"It's like trying to walk through maple syrup, you're just slogging along," said Laura Leary, who serves as Troop 12 committee chair and Eagle Scout coach. "You're weighed down with all these details, wondering how to get the new boys involved, get everyone on Zoom and keep it active and interesting, all these multiple steps when normally you'd just ask who wants to do this badge and take a group off to one corner of the room and do badge work."
Nicholas Scarmozzino, 16, of West Islip, who's in his 10th year of Scouting in Troop 95 in West Islip, took advantage of the pause to earn 12 merit badges via Zoom and get a good start on a 13th badge that requires him to log athletic activity for three months. With help from his mom, Karen Scarmozzino, he started a GoFundMe after his March clothing drive fundraiser for his Eagle Scout project was postponed then canceled. He plans to use the money raised to install a community bench outside the West Islip Public Library and a plastic coloring table, with spots for paper and crayons, in its children's section.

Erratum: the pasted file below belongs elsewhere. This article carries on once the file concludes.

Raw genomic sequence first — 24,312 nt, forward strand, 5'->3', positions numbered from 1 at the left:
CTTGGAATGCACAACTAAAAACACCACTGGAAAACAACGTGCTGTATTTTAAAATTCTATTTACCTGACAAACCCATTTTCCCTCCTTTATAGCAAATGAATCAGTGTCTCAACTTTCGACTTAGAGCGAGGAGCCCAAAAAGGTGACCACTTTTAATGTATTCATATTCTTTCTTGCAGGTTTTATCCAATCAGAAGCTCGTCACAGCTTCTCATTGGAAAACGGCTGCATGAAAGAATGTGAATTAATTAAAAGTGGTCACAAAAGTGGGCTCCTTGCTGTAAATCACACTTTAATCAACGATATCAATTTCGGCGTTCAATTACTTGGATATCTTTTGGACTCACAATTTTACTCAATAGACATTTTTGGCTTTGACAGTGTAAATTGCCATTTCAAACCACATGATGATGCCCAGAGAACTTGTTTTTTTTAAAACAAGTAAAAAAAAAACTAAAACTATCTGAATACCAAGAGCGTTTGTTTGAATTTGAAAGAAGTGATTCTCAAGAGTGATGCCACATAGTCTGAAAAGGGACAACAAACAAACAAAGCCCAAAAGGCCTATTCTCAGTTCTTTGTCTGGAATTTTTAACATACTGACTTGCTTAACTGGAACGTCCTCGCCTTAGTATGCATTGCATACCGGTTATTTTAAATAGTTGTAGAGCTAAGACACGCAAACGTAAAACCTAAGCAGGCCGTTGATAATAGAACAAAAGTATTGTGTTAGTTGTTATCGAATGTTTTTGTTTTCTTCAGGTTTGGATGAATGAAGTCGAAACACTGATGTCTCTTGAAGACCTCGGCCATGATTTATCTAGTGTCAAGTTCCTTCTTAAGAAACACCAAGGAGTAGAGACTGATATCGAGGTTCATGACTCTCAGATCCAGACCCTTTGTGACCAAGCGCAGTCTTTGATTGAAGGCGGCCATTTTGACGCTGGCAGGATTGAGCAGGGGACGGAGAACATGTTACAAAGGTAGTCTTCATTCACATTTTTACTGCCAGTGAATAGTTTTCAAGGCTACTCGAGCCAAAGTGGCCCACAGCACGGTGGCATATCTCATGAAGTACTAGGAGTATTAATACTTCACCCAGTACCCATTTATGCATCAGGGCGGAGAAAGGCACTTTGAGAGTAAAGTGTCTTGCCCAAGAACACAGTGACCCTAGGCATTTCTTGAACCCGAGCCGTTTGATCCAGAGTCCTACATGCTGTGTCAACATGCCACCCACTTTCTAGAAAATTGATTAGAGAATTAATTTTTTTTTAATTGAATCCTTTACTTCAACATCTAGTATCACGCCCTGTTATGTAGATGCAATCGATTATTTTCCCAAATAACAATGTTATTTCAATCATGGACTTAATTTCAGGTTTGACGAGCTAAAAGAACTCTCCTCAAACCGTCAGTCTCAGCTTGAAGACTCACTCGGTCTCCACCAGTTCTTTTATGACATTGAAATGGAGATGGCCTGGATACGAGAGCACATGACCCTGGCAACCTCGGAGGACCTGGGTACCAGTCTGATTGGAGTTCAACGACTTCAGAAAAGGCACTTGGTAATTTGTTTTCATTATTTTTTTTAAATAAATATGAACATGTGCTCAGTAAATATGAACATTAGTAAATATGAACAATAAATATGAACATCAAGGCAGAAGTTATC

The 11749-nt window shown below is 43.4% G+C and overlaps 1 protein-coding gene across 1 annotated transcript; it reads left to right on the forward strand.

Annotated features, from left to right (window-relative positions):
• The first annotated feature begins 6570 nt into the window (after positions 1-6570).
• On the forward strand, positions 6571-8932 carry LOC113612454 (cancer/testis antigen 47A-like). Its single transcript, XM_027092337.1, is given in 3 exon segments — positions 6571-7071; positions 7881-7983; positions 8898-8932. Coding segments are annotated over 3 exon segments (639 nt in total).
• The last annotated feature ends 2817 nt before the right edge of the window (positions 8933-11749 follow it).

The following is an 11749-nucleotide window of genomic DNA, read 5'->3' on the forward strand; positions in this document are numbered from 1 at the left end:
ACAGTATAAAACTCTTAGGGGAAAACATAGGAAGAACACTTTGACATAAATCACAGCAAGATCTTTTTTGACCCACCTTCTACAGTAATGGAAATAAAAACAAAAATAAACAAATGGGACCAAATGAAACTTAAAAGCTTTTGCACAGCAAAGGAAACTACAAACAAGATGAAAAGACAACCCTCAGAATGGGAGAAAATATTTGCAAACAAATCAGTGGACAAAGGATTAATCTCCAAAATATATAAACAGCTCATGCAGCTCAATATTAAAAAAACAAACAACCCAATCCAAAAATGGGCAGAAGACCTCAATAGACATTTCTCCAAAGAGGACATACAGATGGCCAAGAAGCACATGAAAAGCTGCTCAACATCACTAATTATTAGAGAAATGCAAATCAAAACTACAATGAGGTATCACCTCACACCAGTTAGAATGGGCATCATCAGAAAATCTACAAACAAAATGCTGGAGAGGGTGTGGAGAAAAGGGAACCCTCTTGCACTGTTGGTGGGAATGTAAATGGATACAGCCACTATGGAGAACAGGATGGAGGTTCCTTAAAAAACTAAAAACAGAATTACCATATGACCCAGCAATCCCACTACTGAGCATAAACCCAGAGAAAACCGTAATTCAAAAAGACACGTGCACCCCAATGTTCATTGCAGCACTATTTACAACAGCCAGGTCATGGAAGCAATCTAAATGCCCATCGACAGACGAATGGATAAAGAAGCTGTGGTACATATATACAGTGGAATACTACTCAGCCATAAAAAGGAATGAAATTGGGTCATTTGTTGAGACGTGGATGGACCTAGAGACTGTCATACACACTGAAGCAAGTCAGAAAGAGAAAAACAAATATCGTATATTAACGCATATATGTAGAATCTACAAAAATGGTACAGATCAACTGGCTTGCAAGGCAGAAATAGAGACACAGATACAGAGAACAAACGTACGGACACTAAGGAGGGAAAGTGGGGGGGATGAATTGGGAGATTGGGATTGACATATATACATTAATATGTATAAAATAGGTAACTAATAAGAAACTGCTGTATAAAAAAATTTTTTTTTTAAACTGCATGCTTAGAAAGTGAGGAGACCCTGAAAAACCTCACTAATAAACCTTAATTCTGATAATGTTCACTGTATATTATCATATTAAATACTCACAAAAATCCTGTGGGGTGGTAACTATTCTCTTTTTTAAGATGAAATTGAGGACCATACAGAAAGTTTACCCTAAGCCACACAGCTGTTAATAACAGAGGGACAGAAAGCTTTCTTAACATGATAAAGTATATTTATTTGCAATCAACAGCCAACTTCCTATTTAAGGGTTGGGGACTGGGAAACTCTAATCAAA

Scarmozzino lost his maternal grandfather, Reginald Kennedy, 89, in mid-April to COVID-19. "As I have witnessed the bravery of the front-line workers and personally experienced the pain of the lives lost due to COVID-19 virus, which sadly included my Grandpa, I am grateful this community bench will not only serve our community but will be dedicated to the COVID-19 victims and the front-line workers," he says on his GoFundMe page.
Zoom sessions for merit badges not only gave him something other than the pandemic to focus on, they expanded his knowledge. "They exposed me to things I would never do or know about," Scarmozzino said, noting what he learned about radiation and the 1986 explosion at the Chernobyl nuclear power plant for the Nuclear Science badge.